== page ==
some regions. An analysis of the tradeoff between labor for transplanting versus the labor and extra seed required for multiple resowing of millet fields would help to clarify the issue of labor expenditure.

Soils. Improved adoption of soil conserving practices can also mitigate the damaging effects of climate variability. Methods include the use of cover crops, surface retention of crop residues, conservation tillage, green manures, agro-forestry, and improved fallow (Sanchez, 2000; Benites and Ashburner, 2003; Lal, 2005). Although these are very sound practices for soil protection, achieving broad-scale and long-term adoption of them will be a significant challenge given the current and likely future, disincentives to investment as described in the previous subchapter (Stocking, 2003; Knowler, 2004; Cherr et al., 2006; Patto et al., 2006). The resilience of conservation farming systems in the Central American highlands to recent El Niño drought (Cherrett, 1999), and to the catastrophic soil losses from Hurricane Mitch (Holt-Gimenez, 2001) provide strong evidence of conservation agriculture's potential as an adaptation re­sponse to increased rainfall variability and storm intensity with climate change.
         Long-term investment in rehabilitating degraded lands is another option for addressing the negative feedback be­tween high rainfall risks and declining soil fertility. Recent evidence of revegetation and agricultural intensification in the Sahel, catalyzed by a crisis of diminished rainfall and declining yields (Herrmann et al., 2005; Reij et al., 2005; Tappan and McGahuey, 2007; USAID, 2006), could inform future AKST efforts at integrating soil and water conserva­tion and land reclamation into adaptation planning. Tech­nologies and practices deployed in these areas to reclaim declining or abandoned land include rock lines, rock "Vs", and manure-amended planting pits. These techniques were used to break soil crusts, enhance water capture and reten­tion, and regenerate N-fixing trees to improve soil fertility. Soil reclamation using these methods encompassed several hundred thousand ha in Burkina Faso and Mali, and well over a million ha in Niger (Reij et al., 2005; Tappan and McGahuey, 2007; USAID, 2006). Important elements gleaned from these studies include:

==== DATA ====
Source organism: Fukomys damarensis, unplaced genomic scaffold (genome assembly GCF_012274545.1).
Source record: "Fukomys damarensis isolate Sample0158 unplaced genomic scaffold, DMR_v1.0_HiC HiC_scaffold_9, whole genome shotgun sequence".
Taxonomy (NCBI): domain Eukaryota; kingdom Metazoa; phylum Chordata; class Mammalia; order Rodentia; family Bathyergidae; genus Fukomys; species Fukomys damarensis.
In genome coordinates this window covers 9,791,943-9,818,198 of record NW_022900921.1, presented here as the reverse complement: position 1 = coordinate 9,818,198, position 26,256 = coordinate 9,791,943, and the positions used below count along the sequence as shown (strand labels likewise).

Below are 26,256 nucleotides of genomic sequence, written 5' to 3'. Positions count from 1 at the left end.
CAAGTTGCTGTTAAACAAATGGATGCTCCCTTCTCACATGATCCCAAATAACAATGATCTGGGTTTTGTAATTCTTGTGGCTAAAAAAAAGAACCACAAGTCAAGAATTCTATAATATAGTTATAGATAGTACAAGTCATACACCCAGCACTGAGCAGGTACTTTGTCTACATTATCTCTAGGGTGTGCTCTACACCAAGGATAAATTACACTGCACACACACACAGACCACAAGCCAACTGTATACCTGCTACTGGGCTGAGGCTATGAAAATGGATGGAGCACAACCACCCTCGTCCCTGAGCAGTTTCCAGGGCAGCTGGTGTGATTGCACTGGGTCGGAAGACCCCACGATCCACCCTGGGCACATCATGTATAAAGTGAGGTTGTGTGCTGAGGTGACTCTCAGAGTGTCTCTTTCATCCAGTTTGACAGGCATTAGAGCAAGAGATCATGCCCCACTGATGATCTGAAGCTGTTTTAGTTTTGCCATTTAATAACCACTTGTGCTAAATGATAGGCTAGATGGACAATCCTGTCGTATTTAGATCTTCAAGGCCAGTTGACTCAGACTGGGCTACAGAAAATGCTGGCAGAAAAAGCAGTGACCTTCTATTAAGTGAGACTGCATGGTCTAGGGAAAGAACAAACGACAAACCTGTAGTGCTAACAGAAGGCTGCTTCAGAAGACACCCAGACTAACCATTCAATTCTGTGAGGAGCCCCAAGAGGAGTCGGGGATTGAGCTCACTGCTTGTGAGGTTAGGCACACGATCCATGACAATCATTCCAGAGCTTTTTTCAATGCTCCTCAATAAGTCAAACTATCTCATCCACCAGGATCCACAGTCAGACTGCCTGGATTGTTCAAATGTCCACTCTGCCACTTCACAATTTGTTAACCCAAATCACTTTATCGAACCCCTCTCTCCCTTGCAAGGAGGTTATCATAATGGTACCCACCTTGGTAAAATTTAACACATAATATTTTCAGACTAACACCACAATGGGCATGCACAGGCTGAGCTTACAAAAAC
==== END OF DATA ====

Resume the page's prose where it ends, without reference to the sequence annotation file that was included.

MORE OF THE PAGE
•   Legal code reforms that provided farmer, rather than government, ownership of trees was an essential pre­condition; the former sometimes taking the lead and the latter following;
•   By improving land and claiming ownership, women were one of the main beneficiaries, and improved house­hold food security one of the most tangible outcomes;
•   Investment in fertilizer occurred after farmers invested in measures to conserve soil moisture and increase soil organic matter.

AKST could play an important role in documenting the ef­fectiveness of these practices for seasonal climate risk man­agement, e.g., investigating how these soil improvement practices affect soil fertility, soil moisture retention, and crop yields over a range of variable rainfall years, as well as conducting detailed socioeconomic analyses of how the benefits are distributed in local communities. Local control of the resource base is necessary for creating the enabling